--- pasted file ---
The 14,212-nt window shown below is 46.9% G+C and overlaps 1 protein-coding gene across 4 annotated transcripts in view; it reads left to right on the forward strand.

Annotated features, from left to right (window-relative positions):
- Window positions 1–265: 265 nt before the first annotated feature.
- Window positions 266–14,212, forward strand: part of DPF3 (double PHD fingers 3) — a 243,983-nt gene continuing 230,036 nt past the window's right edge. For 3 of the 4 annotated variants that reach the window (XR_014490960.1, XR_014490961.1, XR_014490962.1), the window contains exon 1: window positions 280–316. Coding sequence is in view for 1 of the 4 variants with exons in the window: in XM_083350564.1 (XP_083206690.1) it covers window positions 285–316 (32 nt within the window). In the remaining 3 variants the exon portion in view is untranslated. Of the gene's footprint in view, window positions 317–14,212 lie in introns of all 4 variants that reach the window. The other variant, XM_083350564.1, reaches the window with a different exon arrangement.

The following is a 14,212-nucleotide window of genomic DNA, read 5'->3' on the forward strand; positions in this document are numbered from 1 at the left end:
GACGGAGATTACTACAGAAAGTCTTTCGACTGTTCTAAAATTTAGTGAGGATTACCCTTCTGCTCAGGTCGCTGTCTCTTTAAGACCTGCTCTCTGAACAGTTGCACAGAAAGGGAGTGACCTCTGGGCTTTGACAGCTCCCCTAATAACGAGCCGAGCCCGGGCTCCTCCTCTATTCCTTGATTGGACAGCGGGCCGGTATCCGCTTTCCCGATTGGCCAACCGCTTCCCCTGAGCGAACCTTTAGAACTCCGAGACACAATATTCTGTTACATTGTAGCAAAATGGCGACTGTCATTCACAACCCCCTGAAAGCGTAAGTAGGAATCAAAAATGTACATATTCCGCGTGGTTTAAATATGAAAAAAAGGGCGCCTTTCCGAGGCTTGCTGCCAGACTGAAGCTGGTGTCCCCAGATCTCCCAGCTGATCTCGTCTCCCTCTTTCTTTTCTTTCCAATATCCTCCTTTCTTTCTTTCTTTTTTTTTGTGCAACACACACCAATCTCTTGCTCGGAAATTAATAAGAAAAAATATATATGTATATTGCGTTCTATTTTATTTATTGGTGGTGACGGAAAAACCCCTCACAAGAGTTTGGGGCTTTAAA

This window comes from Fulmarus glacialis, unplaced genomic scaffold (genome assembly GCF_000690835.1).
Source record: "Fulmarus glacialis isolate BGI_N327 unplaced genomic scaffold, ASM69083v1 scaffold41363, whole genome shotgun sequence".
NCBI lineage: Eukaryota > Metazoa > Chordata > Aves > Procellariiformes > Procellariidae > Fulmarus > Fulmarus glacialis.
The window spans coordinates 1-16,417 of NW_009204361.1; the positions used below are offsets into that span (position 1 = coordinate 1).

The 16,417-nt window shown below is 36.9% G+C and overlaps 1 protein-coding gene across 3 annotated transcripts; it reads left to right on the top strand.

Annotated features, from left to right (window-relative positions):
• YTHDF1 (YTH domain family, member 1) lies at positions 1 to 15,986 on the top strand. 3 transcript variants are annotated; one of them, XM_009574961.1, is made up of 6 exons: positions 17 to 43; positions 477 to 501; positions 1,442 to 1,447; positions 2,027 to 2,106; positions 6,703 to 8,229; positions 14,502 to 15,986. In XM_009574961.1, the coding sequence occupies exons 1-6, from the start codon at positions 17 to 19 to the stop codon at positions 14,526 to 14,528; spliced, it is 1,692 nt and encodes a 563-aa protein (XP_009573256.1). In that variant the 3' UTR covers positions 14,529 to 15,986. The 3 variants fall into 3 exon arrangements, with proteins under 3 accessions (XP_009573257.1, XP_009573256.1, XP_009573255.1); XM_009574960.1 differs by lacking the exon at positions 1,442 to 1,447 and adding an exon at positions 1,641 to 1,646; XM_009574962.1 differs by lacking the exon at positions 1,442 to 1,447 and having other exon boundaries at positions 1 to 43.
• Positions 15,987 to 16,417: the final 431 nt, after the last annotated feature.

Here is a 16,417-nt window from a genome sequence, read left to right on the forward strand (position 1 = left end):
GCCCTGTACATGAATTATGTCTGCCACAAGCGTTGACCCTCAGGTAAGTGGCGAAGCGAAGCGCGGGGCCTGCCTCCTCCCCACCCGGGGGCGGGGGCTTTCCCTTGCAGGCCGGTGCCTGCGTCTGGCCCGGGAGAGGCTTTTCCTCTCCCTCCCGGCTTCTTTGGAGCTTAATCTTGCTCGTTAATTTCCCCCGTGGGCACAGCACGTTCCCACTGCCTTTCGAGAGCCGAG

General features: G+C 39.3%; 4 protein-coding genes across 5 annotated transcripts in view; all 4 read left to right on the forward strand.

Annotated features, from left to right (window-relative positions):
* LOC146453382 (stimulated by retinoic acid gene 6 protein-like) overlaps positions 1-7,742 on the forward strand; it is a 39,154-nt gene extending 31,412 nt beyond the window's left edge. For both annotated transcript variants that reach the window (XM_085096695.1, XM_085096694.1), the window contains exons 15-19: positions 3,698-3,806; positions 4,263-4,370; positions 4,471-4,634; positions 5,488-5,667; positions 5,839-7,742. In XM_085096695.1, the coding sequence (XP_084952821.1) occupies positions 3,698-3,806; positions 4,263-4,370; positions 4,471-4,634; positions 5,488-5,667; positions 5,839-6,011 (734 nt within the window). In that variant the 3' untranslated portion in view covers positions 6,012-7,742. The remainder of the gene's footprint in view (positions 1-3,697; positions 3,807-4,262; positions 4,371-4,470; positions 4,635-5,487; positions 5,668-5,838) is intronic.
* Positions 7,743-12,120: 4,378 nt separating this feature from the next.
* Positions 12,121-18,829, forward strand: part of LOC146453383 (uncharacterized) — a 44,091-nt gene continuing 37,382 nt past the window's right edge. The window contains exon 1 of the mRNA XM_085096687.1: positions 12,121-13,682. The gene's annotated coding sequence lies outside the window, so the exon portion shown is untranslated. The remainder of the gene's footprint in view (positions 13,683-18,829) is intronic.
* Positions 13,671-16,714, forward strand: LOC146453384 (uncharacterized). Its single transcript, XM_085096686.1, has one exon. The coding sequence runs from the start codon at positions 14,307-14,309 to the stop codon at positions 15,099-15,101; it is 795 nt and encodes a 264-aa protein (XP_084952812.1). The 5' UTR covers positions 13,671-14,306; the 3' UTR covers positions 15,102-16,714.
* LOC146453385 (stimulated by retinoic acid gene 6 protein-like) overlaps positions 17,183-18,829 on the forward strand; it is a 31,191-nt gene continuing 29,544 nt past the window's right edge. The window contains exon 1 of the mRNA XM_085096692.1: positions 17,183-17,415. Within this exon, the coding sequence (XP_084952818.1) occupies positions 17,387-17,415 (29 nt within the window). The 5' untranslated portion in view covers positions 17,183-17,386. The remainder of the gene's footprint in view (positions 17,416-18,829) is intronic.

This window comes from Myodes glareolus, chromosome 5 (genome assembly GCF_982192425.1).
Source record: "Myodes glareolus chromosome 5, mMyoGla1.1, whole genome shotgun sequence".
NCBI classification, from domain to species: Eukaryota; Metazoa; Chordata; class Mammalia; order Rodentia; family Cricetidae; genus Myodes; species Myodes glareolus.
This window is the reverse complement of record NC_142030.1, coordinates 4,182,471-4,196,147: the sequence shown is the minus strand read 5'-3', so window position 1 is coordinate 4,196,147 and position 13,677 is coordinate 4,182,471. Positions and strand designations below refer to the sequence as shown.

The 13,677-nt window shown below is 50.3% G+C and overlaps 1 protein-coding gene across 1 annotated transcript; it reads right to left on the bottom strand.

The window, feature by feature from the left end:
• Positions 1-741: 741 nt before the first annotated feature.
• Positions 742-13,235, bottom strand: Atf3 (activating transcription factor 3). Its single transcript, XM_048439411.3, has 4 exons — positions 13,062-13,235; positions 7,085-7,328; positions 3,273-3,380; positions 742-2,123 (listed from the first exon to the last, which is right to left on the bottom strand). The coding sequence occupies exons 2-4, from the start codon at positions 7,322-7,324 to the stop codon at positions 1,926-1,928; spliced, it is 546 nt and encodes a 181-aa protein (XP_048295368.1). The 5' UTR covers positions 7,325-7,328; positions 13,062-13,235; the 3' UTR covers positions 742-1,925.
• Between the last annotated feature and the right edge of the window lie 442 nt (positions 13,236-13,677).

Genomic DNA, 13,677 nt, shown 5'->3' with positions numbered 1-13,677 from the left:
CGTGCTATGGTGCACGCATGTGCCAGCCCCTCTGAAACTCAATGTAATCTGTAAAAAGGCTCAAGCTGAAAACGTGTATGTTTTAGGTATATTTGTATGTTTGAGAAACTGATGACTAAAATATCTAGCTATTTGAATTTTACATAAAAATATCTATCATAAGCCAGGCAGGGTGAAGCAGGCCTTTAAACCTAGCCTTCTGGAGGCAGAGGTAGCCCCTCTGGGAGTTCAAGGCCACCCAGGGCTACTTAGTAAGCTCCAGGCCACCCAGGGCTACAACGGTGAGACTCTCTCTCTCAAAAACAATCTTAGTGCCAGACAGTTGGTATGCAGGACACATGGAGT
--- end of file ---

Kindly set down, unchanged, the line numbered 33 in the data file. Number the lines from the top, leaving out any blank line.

Genomic DNA, 13,677 nt, shown 5'->3' with positions numbered 1-13,677 from the left: